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Moderate financial deleveraging to reduce economic risks

YU ZE | 2017-06-28 | Hits:
(Chinese Social Sciences Today)

There are growing concerns among investors that fast deleveraging and strict regulation will weigh down financial markets.

China’s economy has yet to enter a new round of steady production expansion, so it mainly relies on macroeconomic policy stimulus and international economic recovery. At the same time, we are seeing constant economic polarization and intensified fluctuations in macroeconomic indicators due to a lack of market-side momentum.

The short-term data fluctuations show that the current round of economic stabilization has entered an inventory replenishment cycle, and some time will be needed before a comprehensive and sustainable endogenous recovery led by supply-side structural reforms can take off. However, the overall downward pressure is under control. In policymaking, though, it is necessary to watch out for excessive financial deleveraging.


Potential risks
In the near future, China’s economy needs to contain the following risks:

To start with, since 2017, growth in private fixed-asset investment has rebounded slightly, but the sluggishness in the financial sector has not been fundamentally reversed. Due to stimulus policies under the China Western Development project, western China had the highest fixed-asset investment growth rate in previous years, but it has since dropped below the national average level. This indicates that once policy influence weakened, the market failed to pick up the torch. In terms of overall investment in fixed assets, state-owned enterprises are still the main driving force.

Next, since 2013, the disposable income of China’s urban residents has grown slower than the GDP. Last year, the gap was further enlarged. The relatively slow growth of income will constrain consumption in 2017. At the same time, the widening income gap remains one of the long-term obstacles to expanding production.

Third, the current increase in producer price index (PPI) is mainly the result of rising wholesale prices while consumer goods prices have remained steady for a long time. In production goods, the rate of increase varies among different economic sectors, with the main surge stemming from the mining industry, infrastructure and real estate investments. This shows that economic demand is not strong, and the economy is heavily reliant on investment stimulus.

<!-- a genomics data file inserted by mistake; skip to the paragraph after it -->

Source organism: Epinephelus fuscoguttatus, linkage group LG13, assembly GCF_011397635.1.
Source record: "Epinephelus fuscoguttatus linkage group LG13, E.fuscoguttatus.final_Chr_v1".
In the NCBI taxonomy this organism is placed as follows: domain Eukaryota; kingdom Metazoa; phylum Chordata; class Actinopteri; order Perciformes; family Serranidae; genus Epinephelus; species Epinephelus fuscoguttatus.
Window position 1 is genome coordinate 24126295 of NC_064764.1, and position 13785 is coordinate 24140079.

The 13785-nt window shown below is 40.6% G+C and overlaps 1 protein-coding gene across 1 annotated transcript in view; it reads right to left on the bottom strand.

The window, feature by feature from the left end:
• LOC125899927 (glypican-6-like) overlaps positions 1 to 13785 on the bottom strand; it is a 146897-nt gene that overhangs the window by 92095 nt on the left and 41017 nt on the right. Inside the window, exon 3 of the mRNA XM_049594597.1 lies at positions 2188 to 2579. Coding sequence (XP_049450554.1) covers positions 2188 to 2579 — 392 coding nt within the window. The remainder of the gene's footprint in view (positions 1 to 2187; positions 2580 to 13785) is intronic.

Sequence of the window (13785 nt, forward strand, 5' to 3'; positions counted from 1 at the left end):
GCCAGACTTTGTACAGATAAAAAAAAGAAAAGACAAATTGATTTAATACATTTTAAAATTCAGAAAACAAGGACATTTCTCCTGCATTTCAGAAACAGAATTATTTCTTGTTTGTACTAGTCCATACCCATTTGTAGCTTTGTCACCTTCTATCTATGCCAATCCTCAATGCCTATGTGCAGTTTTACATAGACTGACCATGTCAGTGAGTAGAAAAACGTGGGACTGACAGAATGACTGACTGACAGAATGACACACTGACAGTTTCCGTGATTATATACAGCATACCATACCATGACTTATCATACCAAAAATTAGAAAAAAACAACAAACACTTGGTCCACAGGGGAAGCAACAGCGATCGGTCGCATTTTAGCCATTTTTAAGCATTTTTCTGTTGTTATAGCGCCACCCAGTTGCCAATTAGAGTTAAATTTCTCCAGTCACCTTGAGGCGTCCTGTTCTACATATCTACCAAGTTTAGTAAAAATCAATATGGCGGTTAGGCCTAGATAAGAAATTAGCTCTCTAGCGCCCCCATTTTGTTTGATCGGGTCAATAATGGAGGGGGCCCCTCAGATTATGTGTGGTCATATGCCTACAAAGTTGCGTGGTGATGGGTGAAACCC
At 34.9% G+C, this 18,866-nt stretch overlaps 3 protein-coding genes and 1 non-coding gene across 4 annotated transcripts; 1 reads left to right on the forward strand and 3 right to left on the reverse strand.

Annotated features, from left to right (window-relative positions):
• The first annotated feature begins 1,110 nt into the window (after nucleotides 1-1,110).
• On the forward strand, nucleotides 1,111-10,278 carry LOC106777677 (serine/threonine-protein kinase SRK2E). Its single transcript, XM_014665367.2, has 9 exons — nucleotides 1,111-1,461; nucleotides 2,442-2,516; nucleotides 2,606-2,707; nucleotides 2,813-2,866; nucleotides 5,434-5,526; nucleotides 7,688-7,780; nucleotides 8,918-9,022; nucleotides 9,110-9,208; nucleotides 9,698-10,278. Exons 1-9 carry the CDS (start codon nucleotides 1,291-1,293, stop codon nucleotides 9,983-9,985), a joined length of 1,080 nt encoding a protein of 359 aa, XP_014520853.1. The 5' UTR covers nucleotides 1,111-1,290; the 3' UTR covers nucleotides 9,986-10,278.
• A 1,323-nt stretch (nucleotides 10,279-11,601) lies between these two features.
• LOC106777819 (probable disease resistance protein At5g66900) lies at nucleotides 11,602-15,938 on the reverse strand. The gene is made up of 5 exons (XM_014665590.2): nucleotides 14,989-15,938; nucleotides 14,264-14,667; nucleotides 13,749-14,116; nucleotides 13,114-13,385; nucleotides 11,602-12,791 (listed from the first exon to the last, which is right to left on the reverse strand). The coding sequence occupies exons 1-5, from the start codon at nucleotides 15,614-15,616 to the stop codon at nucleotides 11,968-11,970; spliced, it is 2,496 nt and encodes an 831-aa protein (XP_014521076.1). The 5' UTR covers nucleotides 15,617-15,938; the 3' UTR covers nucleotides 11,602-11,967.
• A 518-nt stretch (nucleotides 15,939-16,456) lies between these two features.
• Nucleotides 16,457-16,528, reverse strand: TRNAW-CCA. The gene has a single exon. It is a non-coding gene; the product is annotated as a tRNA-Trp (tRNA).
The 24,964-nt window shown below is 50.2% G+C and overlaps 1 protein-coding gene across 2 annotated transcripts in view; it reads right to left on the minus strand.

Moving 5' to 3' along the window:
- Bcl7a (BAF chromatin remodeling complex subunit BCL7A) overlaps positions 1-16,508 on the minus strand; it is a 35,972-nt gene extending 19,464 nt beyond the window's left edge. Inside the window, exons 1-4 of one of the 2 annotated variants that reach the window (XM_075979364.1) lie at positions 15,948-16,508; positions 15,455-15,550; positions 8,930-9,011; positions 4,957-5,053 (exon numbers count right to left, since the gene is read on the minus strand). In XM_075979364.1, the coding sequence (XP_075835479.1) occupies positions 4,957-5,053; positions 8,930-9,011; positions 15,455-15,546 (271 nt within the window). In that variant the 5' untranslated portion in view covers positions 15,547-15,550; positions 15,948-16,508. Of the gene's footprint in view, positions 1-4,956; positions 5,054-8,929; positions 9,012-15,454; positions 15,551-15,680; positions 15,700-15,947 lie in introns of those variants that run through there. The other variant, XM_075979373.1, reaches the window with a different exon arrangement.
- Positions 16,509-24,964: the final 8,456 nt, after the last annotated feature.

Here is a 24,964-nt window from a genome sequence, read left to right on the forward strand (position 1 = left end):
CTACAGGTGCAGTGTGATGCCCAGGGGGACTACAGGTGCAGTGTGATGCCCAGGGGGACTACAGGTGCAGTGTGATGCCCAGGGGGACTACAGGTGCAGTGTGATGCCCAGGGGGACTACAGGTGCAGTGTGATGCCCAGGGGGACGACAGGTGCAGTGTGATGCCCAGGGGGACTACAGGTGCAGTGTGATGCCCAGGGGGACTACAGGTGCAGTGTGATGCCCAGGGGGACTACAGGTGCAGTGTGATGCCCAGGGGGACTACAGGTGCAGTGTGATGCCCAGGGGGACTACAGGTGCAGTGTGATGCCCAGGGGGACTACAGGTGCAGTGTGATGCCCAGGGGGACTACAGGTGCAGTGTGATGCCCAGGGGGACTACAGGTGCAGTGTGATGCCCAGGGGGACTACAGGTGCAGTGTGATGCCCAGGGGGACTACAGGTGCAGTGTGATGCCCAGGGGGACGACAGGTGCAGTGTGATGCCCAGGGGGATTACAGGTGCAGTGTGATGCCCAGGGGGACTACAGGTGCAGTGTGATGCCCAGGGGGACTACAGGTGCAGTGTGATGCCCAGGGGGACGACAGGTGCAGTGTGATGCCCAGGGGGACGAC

Because of the limited PPI increase in consumption products sectors, the downstream consumer price index (CPI) showed moderate growth. However, the rapid rebound in raw material prices has raised costs for enterprises, so there was a relative slowdown in revenue growth, putting pressure on profitability, which in turn would affect corporate investment.

Fourth, China’s investment in property development has been curbed. In 2016, in terms of floor area, property sales jumped 22.5 percent, attracting massive investment into the sector. However, as the central government continues its tightening measures, a stand-off between home buyers and sellers seems to be cooling the property market and worrying property developers.

Fifth, in the third quarter of 2015, a gap between the growth rate of M1 and that of M2 emerged, and it has not been eliminated, though it has narrowed somehow in 2017. This means enterprises are not confident about investment, and this phenomenon will continue to exist in the short term.
In addition, small and medium-sized enterprises are struggling with financing because market interest rates are trending upward and the amount of bond financing has shrunk sharply compared to last year. The refinancing difficulties will, to an extent, raise the default rate of the bond market, thus exerting pressure on financial market stability and business operation.

Finally, the underlying cause of China’s economic slowdown is that the potential growth rate has continued to decline since 2011, and this issue was not addressed in 2016. In the past few years, through opening up, China has acquired advanced production technology and management experience, expanding production and achieving economies of scale, which has been driving the total factor productivity up. But in recent years, the growth of total factor productivity is becoming increasingly unstable, leading to the fluctuation of potential output.

As its GDP grows, China has to stop imitating and start developing its own technology. In addition to the diminishing policy dividend from the previous reform model, total factor productivity is insufficient and the growth rate is decreasing. If we cannot address this issue, China will not move from the inventory cycle to the expansion cycle.